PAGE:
I always check the tie rack of any thrift store because there will inevitably be a gem lurking among the horrid polyester designs. Yesterday, I found a perfectly good 100% cotton madras plaid tie by Ralph Lauren. It was priced at $6.99. One man’s last season tie, is another man’s treasure. But I’m not sure whether I will actually wear this one. I really don’t like logos on my ties – just a personal preference – so it may go up on eBay.
In one store, I found a slew of fine 100% silk Brooks Brothers rep ties for .99 cents each. There was no sign of wear on any of the ties – you always have to check the section of a tie where it is knotted (where friction occurs) to see if the material is worn. You should also check the tip of the tie, where it is pulled through the knot, for signs of wear.
I wanted to compare the price of my thrifted tie vs. the Ralph Lauren retail price. There were no madras ties on the main website, but I did find an example on Lauren’s Rugby site. The asking price was $69.50. So my savings through trifting = $62.51. Ties are usually priced low in thrift stores, and the asking price vs. retail creates a huge savings opportunity.
For a total of $17.97, I recently thrifted a navy/cyan grosgrain ribbon belt ($4.99), an all cotton J. Crew polo shirt of matching cyan with 2-button placket, cap sleeves and ribbed edging ($7.99) and a pair of plain front Bermuda length 100% cotton khaki shorts from Merona ($5.99).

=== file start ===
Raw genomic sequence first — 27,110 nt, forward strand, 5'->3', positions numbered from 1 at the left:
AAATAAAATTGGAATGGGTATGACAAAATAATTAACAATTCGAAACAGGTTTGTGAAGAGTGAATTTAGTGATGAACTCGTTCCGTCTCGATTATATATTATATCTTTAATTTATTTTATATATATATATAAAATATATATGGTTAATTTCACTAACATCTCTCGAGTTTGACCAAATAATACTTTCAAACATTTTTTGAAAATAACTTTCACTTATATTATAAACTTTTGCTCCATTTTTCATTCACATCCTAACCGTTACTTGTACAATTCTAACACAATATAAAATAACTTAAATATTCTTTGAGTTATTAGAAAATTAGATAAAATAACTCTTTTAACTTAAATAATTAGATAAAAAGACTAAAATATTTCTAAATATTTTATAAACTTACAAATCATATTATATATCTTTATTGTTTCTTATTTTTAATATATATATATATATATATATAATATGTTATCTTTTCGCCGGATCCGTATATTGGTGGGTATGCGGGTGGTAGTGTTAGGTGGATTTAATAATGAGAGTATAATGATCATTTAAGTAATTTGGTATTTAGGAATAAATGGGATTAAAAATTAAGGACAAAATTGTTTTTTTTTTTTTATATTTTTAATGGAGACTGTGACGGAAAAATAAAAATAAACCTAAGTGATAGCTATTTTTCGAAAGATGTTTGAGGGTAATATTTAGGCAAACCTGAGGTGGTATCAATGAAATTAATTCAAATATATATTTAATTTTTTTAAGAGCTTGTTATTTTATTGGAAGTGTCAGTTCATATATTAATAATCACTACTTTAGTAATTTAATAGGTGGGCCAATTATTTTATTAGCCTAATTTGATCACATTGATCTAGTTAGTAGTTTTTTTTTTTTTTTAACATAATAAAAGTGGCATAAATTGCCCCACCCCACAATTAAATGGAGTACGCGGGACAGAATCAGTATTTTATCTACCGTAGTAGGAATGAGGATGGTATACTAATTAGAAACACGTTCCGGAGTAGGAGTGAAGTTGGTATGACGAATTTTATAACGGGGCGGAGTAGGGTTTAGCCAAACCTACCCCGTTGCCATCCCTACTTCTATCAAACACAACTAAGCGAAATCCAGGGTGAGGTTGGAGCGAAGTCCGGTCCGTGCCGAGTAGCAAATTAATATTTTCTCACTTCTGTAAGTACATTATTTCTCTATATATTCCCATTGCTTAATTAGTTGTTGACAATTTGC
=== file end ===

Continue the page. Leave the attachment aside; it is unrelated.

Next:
The ribbon belt has no label, but it looks very similar to one made by Vineyard Vines. The cyan color in the detail shots of the belt looks different from the color of the shirt, but to the eye, it’s an exact match. Unfortunately, the lighting changed slightly between shots.
All of these items are in excellent condition. The belt seems well-made and durable, and the quality of the J. Crew polo and Merona khakis is surprisingly good. You need not have particular brand names or “status symbol clothes” (i.e. with a crocodile or oversized polo player and horse stitched to your shirt) to look preppy. If you are discerning, you can get away with no name items of classic design and natural fibers, and you will be practicing two key prep traits – thrift and discretion! Preppy is not about being flashy, unless you count the occasional go-to-hell item. But that’s really another discussion.
A word about shorts: I always buy plain front. In my opinion, pleats are fundamentally wrong (this applies to long pants as well). I avoid cargo shorts. Although many people like them, I think they have a very unflattering silhouette. They seem to be most often combined with legible t-shirts, fanny packs and flip flops. Enough said. I regard their popularity as a sure sign of cultural decline.
Detail of navy/cyan grosgrain ribbon belt.